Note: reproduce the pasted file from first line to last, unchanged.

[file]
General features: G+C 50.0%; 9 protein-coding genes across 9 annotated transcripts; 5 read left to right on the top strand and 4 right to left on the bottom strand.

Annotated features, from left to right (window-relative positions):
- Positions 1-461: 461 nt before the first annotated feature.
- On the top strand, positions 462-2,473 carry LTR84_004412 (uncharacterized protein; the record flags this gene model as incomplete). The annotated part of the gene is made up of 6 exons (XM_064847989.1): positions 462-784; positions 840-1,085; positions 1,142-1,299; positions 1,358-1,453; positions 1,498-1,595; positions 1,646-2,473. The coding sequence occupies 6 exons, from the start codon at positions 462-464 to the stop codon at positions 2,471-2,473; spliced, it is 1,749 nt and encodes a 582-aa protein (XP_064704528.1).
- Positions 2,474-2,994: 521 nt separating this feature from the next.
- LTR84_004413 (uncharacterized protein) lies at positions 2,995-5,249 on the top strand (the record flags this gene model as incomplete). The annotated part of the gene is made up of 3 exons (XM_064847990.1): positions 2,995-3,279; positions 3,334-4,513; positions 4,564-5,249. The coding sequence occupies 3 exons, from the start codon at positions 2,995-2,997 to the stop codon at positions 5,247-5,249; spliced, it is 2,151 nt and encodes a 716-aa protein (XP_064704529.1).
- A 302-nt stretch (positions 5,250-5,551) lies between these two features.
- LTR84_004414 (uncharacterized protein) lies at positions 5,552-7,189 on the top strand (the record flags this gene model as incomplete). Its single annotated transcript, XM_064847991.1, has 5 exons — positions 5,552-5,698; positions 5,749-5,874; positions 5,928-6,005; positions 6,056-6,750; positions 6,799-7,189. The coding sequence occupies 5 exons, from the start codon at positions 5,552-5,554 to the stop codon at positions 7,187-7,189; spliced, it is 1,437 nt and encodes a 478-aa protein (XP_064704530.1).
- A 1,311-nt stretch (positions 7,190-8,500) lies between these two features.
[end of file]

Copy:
General features: G+C 50.0%; 9 protein-coding genes across 9 annotated transcripts; 5 read left to right on the top strand and 4 right to left on the bottom strand.

Annotated features, from left to right (window-relative positions):
- Positions 1-461: 461 nt before the first annotated feature.
- On the top strand, positions 462-2,473 carry LTR84_004412 (uncharacterized protein; the record flags this gene model as incomplete). The annotated part of the gene is made up of 6 exons (XM_064847989.1): positions 462-784; positions 840-1,085; positions 1,142-1,299; positions 1,358-1,453; positions 1,498-1,595; positions 1,646-2,473. The coding sequence occupies 6 exons, from the start codon at positions 462-464 to the stop codon at positions 2,471-2,473; spliced, it is 1,749 nt and encodes a 582-aa protein (XP_064704528.1).
- Positions 2,474-2,994: 521 nt separating this feature from the next.
- LTR84_004413 (uncharacterized protein) lies at positions 2,995-5,249 on the top strand (the record flags this gene model as incomplete). The annotated part of the gene is made up of 3 exons (XM_064847990.1): positions 2,995-3,279; positions 3,334-4,513; positions 4,564-5,249. The coding sequence occupies 3 exons, from the start codon at positions 2,995-2,997 to the stop codon at positions 5,247-5,249; spliced, it is 2,151 nt and encodes a 716-aa protein (XP_064704529.1).
- A 302-nt stretch (positions 5,250-5,551) lies between these two features.
- LTR84_004414 (uncharacterized protein) lies at positions 5,552-7,189 on the top strand (the record flags this gene model as incomplete). Its single annotated transcript, XM_064847991.1, has 5 exons — positions 5,552-5,698; positions 5,749-5,874; positions 5,928-6,005; positions 6,056-6,750; positions 6,799-7,189. The coding sequence occupies 5 exons, from the start codon at positions 5,552-5,554 to the stop codon at positions 7,187-7,189; spliced, it is 1,437 nt and encodes a 478-aa protein (XP_064704530.1).
- A 1,311-nt stretch (positions 7,190-8,500) lies between these two features.